With so many acronyms and abbreviations, you can’t blame people for getting a little confused. But while the confusion usually happens between OWI, DUI, and DWI, most people have never heard of a DRE. A DRE is a drug recognition exam in which Indianapolis police officers receive extensive training that should help them accurately identify the presence of drugs or not.
Many people don’t realize the full extent or scope of tools that Indiana officers have to charge for DUIs. Field sobriety tests and breathalyzers are often drivers’ top concern, but they aren’t the only thing to be worried about if you have a drink and get behind the wheel.
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Is a Drug Recognition Evaluation Exam Different from a Field Sobriety Test?
Yes and no. A DRE will include some elements of a field sobriety test, but not all of them. Officers take a different approach to identify the possible presence of various drugs than they do to identifying alcohol. Getting a DUI attorney in Indianapolis should be able to help you tackle some common obstacles.
Field sobriety tests will often include counting down, touching your nose, standing tall for a stretch of time, and other elements. These don’t exclusively identify alcohol. Instead, they help the officer assess for impairment. That is where the DRE and the field sobriety test fall into the same category. Neither test expressly confirms impairment.
When Can Police Conduct a DRE?
Police can administer a DRE whenever they suspect the presence of drugs and often only after they have a negative reading from a breathalyzer. The result is that police want to rule out the possibility of drunk driving before they move forward with DRE testing. Drunk driving is a primary concern, and often you’ll use the same attorneys for impaired driving from drugs as drunk driving.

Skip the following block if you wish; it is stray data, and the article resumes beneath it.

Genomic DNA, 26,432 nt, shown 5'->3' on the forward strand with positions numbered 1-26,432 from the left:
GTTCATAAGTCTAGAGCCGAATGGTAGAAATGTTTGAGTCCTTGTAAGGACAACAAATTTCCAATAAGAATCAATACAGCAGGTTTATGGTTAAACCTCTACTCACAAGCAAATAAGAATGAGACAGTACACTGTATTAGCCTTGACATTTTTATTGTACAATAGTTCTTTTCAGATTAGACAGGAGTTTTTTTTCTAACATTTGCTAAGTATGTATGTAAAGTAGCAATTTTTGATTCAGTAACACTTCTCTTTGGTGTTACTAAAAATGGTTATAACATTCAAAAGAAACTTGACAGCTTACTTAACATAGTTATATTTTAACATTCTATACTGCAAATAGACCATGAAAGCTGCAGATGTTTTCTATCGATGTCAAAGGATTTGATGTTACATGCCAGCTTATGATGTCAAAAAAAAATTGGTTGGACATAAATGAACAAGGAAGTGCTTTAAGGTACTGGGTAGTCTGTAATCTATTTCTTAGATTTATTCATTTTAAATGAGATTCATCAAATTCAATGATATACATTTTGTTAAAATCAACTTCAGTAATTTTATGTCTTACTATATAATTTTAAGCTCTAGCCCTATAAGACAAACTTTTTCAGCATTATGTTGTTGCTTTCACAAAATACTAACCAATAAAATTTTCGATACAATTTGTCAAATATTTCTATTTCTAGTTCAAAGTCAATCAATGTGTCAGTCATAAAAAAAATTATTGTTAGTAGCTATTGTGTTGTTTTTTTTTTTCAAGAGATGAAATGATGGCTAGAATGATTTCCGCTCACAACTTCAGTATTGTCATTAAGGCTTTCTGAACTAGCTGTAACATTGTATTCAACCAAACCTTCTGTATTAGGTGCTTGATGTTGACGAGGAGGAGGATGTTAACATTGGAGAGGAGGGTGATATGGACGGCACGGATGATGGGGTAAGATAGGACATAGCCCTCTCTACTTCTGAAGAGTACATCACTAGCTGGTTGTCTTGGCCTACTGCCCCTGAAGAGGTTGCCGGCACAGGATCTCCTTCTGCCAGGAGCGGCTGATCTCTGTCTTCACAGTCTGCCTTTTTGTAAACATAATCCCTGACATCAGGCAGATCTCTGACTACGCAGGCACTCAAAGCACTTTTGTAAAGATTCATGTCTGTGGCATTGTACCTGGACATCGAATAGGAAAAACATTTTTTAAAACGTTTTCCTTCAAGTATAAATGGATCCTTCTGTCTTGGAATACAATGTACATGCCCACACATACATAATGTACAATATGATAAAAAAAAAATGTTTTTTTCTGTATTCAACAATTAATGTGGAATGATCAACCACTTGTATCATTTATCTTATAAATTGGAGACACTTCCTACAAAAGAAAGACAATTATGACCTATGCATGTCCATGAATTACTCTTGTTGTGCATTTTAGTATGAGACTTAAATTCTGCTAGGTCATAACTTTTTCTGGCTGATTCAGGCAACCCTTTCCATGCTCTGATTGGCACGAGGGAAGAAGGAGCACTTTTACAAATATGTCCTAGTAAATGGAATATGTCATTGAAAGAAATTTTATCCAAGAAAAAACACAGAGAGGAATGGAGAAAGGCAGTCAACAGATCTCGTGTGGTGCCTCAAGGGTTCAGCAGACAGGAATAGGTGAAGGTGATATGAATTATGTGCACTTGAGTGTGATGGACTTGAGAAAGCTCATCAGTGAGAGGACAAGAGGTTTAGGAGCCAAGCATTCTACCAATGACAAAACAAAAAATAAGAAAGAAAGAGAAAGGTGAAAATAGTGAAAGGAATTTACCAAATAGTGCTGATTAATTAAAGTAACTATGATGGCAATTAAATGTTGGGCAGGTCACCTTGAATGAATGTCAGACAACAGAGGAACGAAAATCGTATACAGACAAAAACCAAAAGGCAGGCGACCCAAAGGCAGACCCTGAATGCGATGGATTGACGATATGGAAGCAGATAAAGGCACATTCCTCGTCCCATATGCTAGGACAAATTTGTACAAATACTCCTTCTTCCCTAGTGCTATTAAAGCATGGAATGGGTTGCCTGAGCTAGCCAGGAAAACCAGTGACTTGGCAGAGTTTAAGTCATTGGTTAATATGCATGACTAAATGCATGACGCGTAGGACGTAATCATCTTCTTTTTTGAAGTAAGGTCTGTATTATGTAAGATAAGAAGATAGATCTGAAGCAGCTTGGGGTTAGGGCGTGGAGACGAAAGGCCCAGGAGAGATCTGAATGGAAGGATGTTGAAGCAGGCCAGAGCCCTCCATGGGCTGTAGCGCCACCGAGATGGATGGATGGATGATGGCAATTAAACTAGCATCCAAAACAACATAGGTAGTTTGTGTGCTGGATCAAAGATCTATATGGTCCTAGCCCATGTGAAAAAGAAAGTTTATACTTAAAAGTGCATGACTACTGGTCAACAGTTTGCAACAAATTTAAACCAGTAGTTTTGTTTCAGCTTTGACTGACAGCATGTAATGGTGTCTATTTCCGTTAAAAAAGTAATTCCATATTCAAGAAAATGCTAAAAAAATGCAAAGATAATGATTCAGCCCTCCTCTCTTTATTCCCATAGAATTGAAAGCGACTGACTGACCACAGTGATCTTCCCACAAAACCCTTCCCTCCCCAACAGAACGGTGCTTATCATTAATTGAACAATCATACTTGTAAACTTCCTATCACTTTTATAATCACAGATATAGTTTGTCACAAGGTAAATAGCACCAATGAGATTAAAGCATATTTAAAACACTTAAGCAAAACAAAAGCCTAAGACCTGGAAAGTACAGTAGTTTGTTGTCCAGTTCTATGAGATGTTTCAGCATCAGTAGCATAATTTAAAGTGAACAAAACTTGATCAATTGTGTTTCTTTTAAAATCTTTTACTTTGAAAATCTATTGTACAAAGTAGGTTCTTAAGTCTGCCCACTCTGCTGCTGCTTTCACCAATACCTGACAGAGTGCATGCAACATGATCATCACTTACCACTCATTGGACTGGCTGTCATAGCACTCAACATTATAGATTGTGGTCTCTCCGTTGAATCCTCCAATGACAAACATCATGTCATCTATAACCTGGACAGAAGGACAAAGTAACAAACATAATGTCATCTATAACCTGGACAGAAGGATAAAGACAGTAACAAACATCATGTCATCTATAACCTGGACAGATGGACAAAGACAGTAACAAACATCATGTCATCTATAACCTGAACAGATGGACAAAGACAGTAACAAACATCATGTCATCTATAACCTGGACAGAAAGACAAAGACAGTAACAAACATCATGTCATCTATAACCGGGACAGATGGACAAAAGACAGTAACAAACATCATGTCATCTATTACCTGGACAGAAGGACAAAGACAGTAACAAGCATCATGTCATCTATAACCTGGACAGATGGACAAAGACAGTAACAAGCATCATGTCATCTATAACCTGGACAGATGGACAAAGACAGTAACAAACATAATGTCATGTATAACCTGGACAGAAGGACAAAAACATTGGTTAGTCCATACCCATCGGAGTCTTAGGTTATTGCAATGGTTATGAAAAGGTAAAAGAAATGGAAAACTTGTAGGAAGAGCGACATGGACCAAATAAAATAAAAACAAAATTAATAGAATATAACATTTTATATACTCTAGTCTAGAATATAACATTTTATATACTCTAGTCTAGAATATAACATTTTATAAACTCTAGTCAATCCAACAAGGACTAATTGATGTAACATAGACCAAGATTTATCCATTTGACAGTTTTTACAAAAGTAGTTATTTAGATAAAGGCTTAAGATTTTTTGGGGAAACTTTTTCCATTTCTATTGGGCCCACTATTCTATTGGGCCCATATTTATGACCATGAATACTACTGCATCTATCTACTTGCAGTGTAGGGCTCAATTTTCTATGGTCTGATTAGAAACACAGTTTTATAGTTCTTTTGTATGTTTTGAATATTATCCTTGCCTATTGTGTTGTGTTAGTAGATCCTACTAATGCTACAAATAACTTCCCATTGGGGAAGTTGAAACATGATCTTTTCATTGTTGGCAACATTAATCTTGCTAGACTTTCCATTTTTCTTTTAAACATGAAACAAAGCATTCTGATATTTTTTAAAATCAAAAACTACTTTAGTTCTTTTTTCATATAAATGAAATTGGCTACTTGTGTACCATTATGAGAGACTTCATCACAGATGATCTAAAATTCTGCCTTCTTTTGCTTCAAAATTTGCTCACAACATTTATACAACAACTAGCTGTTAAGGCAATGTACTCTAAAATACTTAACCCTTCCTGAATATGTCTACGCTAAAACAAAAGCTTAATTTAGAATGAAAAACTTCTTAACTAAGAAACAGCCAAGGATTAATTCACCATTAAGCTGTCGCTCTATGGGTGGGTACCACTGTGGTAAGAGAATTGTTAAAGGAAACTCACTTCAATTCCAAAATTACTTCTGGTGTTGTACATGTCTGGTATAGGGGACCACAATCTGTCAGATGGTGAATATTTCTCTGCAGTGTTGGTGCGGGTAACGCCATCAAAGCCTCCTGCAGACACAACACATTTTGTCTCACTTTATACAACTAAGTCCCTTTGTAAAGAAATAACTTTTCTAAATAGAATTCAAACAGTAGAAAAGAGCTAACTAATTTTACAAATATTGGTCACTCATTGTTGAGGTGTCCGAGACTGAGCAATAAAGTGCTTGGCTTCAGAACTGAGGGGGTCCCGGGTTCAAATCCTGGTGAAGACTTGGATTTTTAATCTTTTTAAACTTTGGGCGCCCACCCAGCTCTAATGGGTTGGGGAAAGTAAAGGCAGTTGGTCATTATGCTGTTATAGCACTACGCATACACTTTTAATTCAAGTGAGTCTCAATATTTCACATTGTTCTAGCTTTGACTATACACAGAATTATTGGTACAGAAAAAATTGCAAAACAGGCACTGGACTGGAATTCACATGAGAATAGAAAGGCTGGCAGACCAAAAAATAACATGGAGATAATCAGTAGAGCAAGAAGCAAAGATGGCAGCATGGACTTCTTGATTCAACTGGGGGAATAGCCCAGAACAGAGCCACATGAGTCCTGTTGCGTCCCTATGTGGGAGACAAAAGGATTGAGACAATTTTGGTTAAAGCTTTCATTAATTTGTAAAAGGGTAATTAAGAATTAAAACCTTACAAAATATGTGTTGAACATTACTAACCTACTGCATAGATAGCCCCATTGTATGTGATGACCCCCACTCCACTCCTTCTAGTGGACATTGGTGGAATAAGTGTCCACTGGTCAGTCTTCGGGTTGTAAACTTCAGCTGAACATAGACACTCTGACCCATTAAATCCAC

So, what is needed to suspect the presence of drugs? Reasonable cause is often thrown around with little weight, and the result is that many people believe they can argue reasonable cause later.
That’s often difficult, if not impossible. Reasonable cause is left to the judgment of the officer. They can report the smell of marijuana or the presence of paraphernalia.
Reasonable cause is often your word against the officer’s word, and you can bet that most people will give the officer more attention. The State often fails to listen to the victims of unjustified charges and exams.
12-Step System to Identify Drug presence
The idea is to enable police to detect and charge people when they are clearly impaired behind the wheel. A DRE is a combination of basic physical exam elements that help police understand if there is the presence of drugs. But often, the steps involved are something you would expect a doctor to manage, not a police officer. Additionally, there’s nothing conclusive until you consent to a blood test for a drug screening.
Keep in mind that Indiana has an implied consent law, which means that not consenting to a blood test could mean more trouble.
The following are the steps involved in DREs:
- Breathalyzer exam to test for BAC or rule out the presence of alcohol
- Officer then interview with the DRE officer, a second officer on scene or at a station.
- Question with the suspect about health, diet, and medications while the officer takes the pulse
- Eye exam and monitoring for eyes tracking a moving object
- Psychophysical testing for divided attention – very similar to a field sobriety test
- Second pulse and recording of vital signs including blood pressure and temperature
- Pupilometer in a dark room to test for dilation and constriction. Oral and nasal exam as well.
- Officer reviews for muscle tone in arms looking for flaccid or rigid muscular structure.
- Injection site inspection and third pulse check
- Gives Miranda rights, if not already administered, and asks for a subject statement.
- Analysis and DRE officer opinion forms based on symptom matrix.
- Blood, urine, or saliva test for toxicology exam
Get a Drunk Driving Defense Attorney
Get all the help that you need to fight off an OWI in Indiana. Officers will often appropriately administer field sobriety tests or DREs, but not everyone that they suspect was actually impaired. There are often mistakes in the process of acknowledging that there’s the right to consult an attorney or speak with someone for legal advice. They may also improperly handle the chain of custody for your testing, which can lead to the mishandling of your blood tests.